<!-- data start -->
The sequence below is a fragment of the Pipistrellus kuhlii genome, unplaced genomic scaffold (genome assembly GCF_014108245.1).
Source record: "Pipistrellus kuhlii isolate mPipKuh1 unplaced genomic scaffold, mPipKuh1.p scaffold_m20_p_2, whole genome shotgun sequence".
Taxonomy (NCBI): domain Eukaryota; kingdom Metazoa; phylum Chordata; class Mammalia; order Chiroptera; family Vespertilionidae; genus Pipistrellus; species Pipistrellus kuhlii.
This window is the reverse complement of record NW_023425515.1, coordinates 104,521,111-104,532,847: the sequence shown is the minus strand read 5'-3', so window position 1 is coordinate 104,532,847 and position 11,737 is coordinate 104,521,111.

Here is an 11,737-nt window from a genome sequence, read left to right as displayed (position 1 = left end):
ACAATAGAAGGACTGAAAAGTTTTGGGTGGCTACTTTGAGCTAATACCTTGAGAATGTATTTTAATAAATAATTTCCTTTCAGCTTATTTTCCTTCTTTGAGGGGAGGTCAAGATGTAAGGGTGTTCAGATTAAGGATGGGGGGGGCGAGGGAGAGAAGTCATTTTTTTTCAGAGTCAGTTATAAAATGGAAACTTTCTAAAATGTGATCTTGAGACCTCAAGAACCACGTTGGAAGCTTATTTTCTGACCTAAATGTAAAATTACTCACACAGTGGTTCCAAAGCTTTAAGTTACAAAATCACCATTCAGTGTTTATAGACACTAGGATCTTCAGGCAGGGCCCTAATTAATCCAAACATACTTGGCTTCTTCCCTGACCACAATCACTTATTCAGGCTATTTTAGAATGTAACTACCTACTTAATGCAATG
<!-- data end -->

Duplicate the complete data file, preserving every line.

The sequence below is a fragment of the Pipistrellus kuhlii genome, unplaced genomic scaffold (genome assembly GCF_014108245.1).
Source record: "Pipistrellus kuhlii isolate mPipKuh1 unplaced genomic scaffold, mPipKuh1.p scaffold_m20_p_2, whole genome shotgun sequence".
Taxonomy (NCBI): domain Eukaryota; kingdom Metazoa; phylum Chordata; class Mammalia; order Chiroptera; family Vespertilionidae; genus Pipistrellus; species Pipistrellus kuhlii.
This window is the reverse complement of record NW_023425515.1, coordinates 104,521,111-104,532,847: the sequence shown is the minus strand read 5'-3', so window position 1 is coordinate 104,532,847 and position 11,737 is coordinate 104,521,111.

Here is an 11,737-nt window from a genome sequence, read left to right as displayed (position 1 = left end):
ACAATAGAAGGACTGAAAAGTTTTGGGTGGCTACTTTGAGCTAATACCTTGAGAATGTATTTTAATAAATAATTTCCTTTCAGCTTATTTTCCTTCTTTGAGGGGAGGTCAAGATGTAAGGGTGTTCAGATTAAGGATGGGGGGGGCGAGGGAGAGAAGTCATTTTTTTTCAGAGTCAGTTATAAAATGGAAACTTTCTAAAATGTGATCTTGAGACCTCAAGAACCACGTTGGAAGCTTATTTTCTGACCTAAATGTAAAATTACTCACACAGTGGTTCCAAAGCTTTAAGTTACAAAATCACCATTCAGTGTTTATAGACACTAGGATCTTCAGGCAGGGCCCTAATTAATCCAAACATACTTGGCTTCTTCCCTGACCACAATCACTTATTCAGGCTATTTTAGAATGTAACTACCTACTTAATGCAATG